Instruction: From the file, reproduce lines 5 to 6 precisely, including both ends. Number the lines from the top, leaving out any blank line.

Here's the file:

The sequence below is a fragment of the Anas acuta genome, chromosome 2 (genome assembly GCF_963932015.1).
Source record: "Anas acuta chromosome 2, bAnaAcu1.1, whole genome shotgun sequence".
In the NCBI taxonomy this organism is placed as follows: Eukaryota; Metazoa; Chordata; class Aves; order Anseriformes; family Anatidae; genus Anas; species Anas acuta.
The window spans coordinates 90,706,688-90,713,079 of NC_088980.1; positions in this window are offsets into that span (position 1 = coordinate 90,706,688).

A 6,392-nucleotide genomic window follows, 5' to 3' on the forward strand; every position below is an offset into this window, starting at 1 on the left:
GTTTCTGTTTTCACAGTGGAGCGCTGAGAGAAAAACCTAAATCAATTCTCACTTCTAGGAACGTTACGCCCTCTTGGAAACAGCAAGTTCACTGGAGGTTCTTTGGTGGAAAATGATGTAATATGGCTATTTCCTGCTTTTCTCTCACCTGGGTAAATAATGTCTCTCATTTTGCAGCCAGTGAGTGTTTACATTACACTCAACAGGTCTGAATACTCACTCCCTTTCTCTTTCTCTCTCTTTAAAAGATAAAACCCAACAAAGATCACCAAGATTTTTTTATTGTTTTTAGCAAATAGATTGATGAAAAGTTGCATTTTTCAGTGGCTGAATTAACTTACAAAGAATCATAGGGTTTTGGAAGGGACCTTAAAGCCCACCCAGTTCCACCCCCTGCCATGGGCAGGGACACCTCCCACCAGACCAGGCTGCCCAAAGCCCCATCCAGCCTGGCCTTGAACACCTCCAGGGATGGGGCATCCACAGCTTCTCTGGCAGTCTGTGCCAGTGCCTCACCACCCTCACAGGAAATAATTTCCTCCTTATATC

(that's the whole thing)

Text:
A 6,392-nucleotide genomic window follows, 5' to 3' on the forward strand; every position below is an offset into this window, starting at 1 on the left:
GTTTCTGTTTTCACAGTGGAGCGCTGAGAGAAAAACCTAAATCAATTCTCACTTCTAGGAACGTTACGCCCTCTTGGAAACAGCAAGTTCACTGGAGGTTCTTTGGTGGAAAATGATGTAATATGGCTATTTCCTGCTTTTCTCTCACCTGGGTAAATAATGTCTCTCATTTTGCAGCCAGTGAGTGTTTACATTACACTCAACAGGTCTGAATACTCACTCCCTTTCTCTTTCTCTCTCTTTAAAAGATAAAACCCAACAAAGATCACCAAGATTTTTTTATTGTTTTTAGCAAATAGATTGATGAAAAGTTGCATTTTTCAGTGGCTGAATTAACTTACAAAGAATCATAGGGTTTTGGAAGGGACCTTAAAGCCCACCCAGTTCCACCCCCTGCCATGGGCAGGGACACCTCCCACCAGACCAGGCTGCCCAAAGCCCCATCCAGCCTGGCCTTGAACACCTCCAGGGATGGGGCATCCACAGCTTCTCTGGCAGTCTGTGCCAGTGCCTCACCACCCTCACAGGAAATAATTTCCTCCTTATATC